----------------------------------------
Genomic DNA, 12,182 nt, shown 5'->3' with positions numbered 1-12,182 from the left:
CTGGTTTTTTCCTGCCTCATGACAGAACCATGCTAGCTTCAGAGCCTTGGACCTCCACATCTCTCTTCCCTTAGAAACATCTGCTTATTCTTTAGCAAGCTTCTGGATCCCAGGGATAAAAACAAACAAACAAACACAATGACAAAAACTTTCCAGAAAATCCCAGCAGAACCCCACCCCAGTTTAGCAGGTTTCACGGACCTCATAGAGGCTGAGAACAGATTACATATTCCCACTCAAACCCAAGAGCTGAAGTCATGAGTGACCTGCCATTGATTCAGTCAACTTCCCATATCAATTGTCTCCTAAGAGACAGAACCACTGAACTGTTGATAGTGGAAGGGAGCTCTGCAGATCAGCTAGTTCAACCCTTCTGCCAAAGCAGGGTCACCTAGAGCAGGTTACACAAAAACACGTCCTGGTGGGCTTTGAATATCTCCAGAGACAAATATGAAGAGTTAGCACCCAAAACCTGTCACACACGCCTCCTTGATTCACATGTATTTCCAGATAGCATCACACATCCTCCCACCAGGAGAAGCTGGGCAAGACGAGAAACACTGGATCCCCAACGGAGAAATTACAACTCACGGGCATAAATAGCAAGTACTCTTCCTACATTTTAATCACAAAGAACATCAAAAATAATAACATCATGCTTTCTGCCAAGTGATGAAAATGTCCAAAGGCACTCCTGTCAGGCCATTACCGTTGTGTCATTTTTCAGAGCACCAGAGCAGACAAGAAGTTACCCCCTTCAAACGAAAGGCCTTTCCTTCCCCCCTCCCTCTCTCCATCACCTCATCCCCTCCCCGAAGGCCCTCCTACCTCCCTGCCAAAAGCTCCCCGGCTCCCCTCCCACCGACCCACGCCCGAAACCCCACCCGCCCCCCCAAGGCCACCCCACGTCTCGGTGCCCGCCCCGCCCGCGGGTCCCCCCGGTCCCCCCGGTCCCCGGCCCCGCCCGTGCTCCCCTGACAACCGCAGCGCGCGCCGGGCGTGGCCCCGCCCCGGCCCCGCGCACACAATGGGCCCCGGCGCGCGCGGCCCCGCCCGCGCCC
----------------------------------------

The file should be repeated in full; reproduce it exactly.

Genomic DNA, 12,182 nt, shown 5'->3' with positions numbered 1-12,182 from the left:
CTGGTTTTTTCCTGCCTCATGACAGAACCATGCTAGCTTCAGAGCCTTGGACCTCCACATCTCTCTTCCCTTAGAAACATCTGCTTATTCTTTAGCAAGCTTCTGGATCCCAGGGATAAAAACAAACAAACAAACACAATGACAAAAACTTTCCAGAAAATCCCAGCAGAACCCCACCCCAGTTTAGCAGGTTTCACGGACCTCATAGAGGCTGAGAACAGATTACATATTCCCACTCAAACCCAAGAGCTGAAGTCATGAGTGACCTGCCATTGATTCAGTCAACTTCCCATATCAATTGTCTCCTAAGAGACAGAACCACTGAACTGTTGATAGTGGAAGGGAGCTCTGCAGATCAGCTAGTTCAACCCTTCTGCCAAAGCAGGGTCACCTAGAGCAGGTTACACAAAAACACGTCCTGGTGGGCTTTGAATATCTCCAGAGACAAATATGAAGAGTTAGCACCCAAAACCTGTCACACACGCCTCCTTGATTCACATGTATTTCCAGATAGCATCACACATCCTCCCACCAGGAGAAGCTGGGCAAGACGAGAAACACTGGATCCCCAACGGAGAAATTACAACTCACGGGCATAAATAGCAAGTACTCTTCCTACATTTTAATCACAAAGAACATCAAAAATAATAACATCATGCTTTCTGCCAAGTGATGAAAATGTCCAAAGGCACTCCTGTCAGGCCATTACCGTTGTGTCATTTTTCAGAGCACCAGAGCAGACAAGAAGTTACCCCCTTCAAACGAAAGGCCTTTCCTTCCCCCCTCCCTCTCTCCATCACCTCATCCCCTCCCCGAAGGCCCTCCTACCTCCCTGCCAAAAGCTCCCCGGCTCCCCTCCCACCGACCCACGCCCGAAACCCCACCCGCCCCCCCAAGGCCACCCCACGTCTCGGTGCCCGCCCCGCCCGCGGGTCCCCCCGGTCCCCCCGGTCCCCGGCCCCGCCCGTGCTCCCCTGACAACCGCAGCGCGCGCCGGGCGTGGCCCCGCCCCGGCCCCGCGCACACAATGGGCCCCGGCGCGCGCGGCCCCGCCCGCGCCC